2.2.8 PWSCC in Stainless Steel Components
- Fukui Prefecture Ageing Management Investigation Committee in FY 2006

Background and Achievements
EJAMGA1-4-Tanaka(Kepco)Fig.24 (Background)
At BWRs, the initiation and development of SCC have been reported even in stainless steel components, such as the core shroud and recirculation pipe, which are subjected to hard cold work (machining in room temperature). On the other hand, under the PWR environment, no SCC in stainless steel components has been observed. (Fig.24)
arrow4
A verification program regarding SCC under the PWR environment should be included in the ageing management activities.
arrow
(Achievements obtained so far)
- Laboratory experiments revealed that cracks caused by SCC would develop even under the PWR environment if cold work was added.
- The crack growth rate in PWR increases as the yield stress (degree of cold work) increases like BWR.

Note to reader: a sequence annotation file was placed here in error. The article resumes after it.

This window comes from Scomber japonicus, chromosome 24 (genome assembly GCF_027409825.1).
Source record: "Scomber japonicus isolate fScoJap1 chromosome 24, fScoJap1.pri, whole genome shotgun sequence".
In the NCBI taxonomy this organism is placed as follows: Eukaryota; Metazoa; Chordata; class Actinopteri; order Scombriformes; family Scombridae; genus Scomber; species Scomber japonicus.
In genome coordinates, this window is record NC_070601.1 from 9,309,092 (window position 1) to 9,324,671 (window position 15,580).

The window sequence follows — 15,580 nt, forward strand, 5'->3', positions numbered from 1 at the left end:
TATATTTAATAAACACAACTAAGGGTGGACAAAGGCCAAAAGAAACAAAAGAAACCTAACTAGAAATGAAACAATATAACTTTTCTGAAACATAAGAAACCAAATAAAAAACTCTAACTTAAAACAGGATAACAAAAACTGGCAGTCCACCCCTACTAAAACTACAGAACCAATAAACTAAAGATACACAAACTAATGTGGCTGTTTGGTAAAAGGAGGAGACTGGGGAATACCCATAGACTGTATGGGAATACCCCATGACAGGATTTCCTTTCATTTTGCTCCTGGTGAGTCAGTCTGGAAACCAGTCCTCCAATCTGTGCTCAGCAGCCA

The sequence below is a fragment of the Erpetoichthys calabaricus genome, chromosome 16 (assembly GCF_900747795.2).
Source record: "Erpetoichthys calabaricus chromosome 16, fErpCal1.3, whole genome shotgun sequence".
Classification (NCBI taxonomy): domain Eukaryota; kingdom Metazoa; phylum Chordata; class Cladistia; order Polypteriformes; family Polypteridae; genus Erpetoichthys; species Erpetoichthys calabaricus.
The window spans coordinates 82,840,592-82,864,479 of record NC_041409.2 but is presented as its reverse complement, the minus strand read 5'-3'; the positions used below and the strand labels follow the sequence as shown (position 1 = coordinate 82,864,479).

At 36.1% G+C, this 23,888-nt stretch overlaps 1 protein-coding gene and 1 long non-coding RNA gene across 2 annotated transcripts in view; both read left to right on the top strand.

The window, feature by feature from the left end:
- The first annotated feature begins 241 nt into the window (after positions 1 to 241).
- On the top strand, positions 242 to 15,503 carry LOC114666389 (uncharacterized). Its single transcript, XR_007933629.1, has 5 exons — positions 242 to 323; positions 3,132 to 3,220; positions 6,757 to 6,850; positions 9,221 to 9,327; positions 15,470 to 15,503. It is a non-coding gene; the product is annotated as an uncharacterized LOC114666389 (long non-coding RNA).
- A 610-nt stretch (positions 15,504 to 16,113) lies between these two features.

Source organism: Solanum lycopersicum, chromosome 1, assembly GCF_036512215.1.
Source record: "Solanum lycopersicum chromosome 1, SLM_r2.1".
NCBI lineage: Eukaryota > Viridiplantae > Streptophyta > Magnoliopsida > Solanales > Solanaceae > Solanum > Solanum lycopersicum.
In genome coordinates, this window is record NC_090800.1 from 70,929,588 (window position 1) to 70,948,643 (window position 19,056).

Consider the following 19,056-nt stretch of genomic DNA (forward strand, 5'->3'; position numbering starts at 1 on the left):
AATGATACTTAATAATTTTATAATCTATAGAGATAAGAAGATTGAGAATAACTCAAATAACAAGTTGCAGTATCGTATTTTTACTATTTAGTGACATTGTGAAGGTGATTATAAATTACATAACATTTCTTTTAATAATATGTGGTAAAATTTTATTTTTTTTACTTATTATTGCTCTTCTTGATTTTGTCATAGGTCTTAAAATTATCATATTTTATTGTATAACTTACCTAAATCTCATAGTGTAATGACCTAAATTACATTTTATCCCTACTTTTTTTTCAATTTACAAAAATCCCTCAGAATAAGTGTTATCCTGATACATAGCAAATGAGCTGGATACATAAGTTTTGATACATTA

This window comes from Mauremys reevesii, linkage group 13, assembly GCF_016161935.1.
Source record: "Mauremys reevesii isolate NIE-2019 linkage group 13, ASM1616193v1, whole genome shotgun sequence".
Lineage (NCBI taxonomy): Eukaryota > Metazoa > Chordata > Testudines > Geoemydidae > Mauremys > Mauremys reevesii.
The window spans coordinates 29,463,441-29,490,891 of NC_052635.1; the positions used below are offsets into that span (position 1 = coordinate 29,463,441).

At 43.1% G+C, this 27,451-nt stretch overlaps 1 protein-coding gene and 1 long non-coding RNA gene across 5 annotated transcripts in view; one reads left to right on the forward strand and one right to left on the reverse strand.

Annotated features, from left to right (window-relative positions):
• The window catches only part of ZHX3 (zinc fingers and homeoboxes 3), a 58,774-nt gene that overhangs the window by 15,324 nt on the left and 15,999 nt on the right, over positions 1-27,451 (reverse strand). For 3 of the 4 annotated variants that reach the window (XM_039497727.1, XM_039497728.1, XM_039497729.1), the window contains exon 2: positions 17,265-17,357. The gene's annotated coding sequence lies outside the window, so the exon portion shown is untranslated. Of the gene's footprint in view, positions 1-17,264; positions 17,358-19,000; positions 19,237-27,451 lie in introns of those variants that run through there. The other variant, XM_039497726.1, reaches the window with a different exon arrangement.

Issues to be addressed
1. Clarification of SCC mechanism in cold worked stainless steel parts
2. Identification of conditions simulating an actual unit and data sampling for tests and evaluation
3. Investigation of SCC prevention measures
Aging management is intended to develop appropriate maintenance measures and schedules, and implement them according to the predetermined service period. However, the idea that the replacement of a component at any timing is the best possible measure may cause risks because the degree of aging depends on the manufacturing and work conditions in some cases. Therefore, it should be noted that the projection of the timing of aging provides only reference information. In this regard, it is necessary to implement plant operation and take steady steps for risk management by referring to the projected timing of aging while understanding that there remain R&D issues to be resolved.